It???s ill-advised to write a column without fully validating your grammar.

    Hint:

    it's inputs ---> its inputs

    it's outputs ---> its outputs
    verbila
    • Here's a usage hint

      Simply, If its use is possessive, no apostrophe; if it's a contraction, then put in an apostrophe.

      Unfortunately, Verbila's post contained spurious characters ("It???s", probably from the Mac's variant of ASCII for smart quote characters.)
      geedavey@...
    • Why do we appear to have

      a "grammar fairy" every time someone misspells a word or uses incorrect syntax? It is extremely annoying, not responsive to the main theme of the article, and I defy anyone to proclaim that they have never, ever, found typos in a text they have typed, especially when typing in a hurry. I believe I speak and write English fairly well (although it is my fourth language), but I make syntax errors and misspell words occasionally. Please give others a break!

      With regard to the subject matter of the article, one of the reasons I refuse to use Paypal is their "validation" requirement, where you have to provide them access to checking account information. Apparently, a credit card is not enough. There is no way I would ever let Paypal or anyone else obatin and keep on file my checking acount information, especially since we all know there is no such thing as perfect security.
      legalista
  • Clean up your own backyard

    Given I've recently been scammed through Paypal for US$300 and given the run-around by Paypal's poorly trained and blocking customer service staff, I'd like to see them expend efforts on cleaning up their own backyard before they begin criticising others.

    I've totally stopped using the service as if it doesn't offer buyer protection, it offers nothing.

    At least Web 2.0 apps don't offer a promise they don't keep.
    craig.thomler@...
    • Customer Service?

      PAYPAL does not even know what the definition of CUSTOMER SERVICE is!! In my past dealings with those idiots, it's blatently obvious they don't give a damn about anyone but themselves!!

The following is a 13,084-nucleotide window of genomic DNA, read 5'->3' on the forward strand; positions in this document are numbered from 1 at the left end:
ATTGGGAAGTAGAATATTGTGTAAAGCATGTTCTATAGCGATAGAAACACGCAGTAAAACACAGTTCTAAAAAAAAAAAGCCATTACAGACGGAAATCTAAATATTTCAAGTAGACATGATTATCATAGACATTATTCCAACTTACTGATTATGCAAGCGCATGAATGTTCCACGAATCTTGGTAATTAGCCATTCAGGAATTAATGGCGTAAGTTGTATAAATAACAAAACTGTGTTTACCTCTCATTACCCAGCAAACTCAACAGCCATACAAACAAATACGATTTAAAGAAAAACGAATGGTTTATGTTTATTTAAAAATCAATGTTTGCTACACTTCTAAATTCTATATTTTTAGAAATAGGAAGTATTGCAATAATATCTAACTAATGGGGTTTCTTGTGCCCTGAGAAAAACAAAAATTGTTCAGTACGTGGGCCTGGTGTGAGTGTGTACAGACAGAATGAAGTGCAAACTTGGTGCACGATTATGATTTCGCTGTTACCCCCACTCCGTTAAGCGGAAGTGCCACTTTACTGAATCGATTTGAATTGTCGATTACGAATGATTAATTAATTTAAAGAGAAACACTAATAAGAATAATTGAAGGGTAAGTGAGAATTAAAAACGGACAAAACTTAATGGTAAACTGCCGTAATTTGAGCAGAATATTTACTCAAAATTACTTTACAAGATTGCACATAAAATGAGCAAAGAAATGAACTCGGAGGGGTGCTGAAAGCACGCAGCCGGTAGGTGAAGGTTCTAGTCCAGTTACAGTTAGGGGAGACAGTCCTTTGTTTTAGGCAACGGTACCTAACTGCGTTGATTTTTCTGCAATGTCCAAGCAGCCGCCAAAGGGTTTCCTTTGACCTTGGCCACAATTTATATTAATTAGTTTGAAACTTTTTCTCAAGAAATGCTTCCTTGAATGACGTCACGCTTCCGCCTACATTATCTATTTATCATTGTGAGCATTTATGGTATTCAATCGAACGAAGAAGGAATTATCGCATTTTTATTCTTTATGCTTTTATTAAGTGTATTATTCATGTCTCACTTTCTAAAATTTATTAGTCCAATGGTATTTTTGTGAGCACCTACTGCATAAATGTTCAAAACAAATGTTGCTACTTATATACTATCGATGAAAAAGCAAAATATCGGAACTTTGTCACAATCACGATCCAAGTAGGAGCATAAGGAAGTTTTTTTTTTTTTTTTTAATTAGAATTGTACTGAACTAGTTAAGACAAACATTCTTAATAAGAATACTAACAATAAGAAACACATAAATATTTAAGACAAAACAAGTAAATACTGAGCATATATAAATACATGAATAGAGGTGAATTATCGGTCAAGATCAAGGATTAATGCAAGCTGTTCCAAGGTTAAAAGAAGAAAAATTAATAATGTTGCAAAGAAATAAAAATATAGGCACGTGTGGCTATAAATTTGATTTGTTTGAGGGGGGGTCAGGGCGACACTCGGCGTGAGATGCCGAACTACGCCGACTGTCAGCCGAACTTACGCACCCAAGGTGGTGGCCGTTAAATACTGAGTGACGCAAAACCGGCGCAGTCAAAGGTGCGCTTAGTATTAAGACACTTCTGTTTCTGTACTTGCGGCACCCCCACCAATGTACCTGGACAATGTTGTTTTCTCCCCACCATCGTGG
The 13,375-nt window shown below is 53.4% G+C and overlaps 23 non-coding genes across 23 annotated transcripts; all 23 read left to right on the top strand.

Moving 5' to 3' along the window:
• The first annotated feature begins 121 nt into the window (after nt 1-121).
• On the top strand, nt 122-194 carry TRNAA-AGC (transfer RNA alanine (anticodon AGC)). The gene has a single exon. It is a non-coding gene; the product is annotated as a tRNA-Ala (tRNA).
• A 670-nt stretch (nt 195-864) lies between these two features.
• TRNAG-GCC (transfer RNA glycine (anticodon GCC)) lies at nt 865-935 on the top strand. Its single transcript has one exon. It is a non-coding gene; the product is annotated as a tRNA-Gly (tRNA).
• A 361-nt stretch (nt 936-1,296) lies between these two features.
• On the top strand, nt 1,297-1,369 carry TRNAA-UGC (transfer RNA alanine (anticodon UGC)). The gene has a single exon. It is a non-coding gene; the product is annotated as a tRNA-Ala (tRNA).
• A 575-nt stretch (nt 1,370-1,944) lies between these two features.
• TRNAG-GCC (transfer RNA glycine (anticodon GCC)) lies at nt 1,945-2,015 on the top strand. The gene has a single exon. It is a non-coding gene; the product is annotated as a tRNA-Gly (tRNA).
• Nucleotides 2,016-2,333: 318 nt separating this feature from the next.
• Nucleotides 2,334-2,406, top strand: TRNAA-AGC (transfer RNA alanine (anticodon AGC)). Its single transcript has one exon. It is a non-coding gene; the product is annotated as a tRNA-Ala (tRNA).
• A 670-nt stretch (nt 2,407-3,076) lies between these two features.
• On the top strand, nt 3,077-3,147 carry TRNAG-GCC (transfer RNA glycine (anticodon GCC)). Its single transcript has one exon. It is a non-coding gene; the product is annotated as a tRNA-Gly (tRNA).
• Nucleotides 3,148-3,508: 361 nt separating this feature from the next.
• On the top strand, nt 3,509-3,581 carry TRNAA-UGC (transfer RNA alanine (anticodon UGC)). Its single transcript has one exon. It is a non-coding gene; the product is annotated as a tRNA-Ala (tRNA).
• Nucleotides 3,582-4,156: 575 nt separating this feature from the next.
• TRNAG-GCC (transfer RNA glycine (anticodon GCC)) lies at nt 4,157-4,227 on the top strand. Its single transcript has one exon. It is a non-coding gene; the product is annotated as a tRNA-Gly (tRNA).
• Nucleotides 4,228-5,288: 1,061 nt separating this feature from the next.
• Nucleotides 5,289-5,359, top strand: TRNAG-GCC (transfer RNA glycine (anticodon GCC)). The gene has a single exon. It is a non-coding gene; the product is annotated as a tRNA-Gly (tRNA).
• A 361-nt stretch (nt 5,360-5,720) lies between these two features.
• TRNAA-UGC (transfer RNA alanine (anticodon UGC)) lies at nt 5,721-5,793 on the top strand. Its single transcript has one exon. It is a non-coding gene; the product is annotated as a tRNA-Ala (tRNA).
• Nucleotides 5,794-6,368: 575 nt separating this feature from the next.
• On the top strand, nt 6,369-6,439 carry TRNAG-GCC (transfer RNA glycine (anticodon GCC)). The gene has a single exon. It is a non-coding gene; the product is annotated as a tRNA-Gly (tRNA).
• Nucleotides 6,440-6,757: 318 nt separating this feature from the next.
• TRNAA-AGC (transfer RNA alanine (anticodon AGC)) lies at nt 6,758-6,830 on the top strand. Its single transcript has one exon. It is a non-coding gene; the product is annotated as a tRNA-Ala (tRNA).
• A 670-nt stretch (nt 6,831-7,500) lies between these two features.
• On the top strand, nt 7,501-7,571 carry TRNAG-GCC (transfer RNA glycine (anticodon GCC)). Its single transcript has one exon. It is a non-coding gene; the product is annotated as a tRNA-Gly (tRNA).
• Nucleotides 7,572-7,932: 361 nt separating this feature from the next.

They intentionally make it difficult to contact them and go thru any kind of resolution process; hoping that you will just go away before they have to refund your money.

      Having had a previous account (before EBAY bought them) hacked, I refuse to give them any kind of "access" to a live checking account since banks don't offer the same "protection" that a Credit Card does. ONLY link them thru a Credit Card; preferably one of those TEMPORARY ones that your actual card issuer will generate for you online.

      That way, even if the hacker gets the card number, it will be useless to them since it is locked to the single merchant it is first used with; plus the credit limit is set by you. Also, without a "confirmed account" they won't be able to 'SEND' themselves money, only pay for an EBAY purchase.
      dr_who@...
      • Lost 1000.00 thru Paypal

        A few years ago I had 1k stolen from me thru my Pay Pal account. The were actually the ones that notified me about it and refunded the money within a few days with no problems or hassles for me. I still to this day haven't figured out how it was done (I hadn't used it in months or even thought about it) but the reason they figured it out was because the person that did it tried to add a stolen credit card to my account.
        I don't know what Pay Pal was like before Ebay bought them but I haven't had any complaints since I started using it.
        Maxscunion@...
  • Simplify

    If (ALL) programmers would make things more simple instead of more complicated then there would be some hope.

    Also, keep in mind that a digital ID is nothing more then a DRM on the user.
    emenau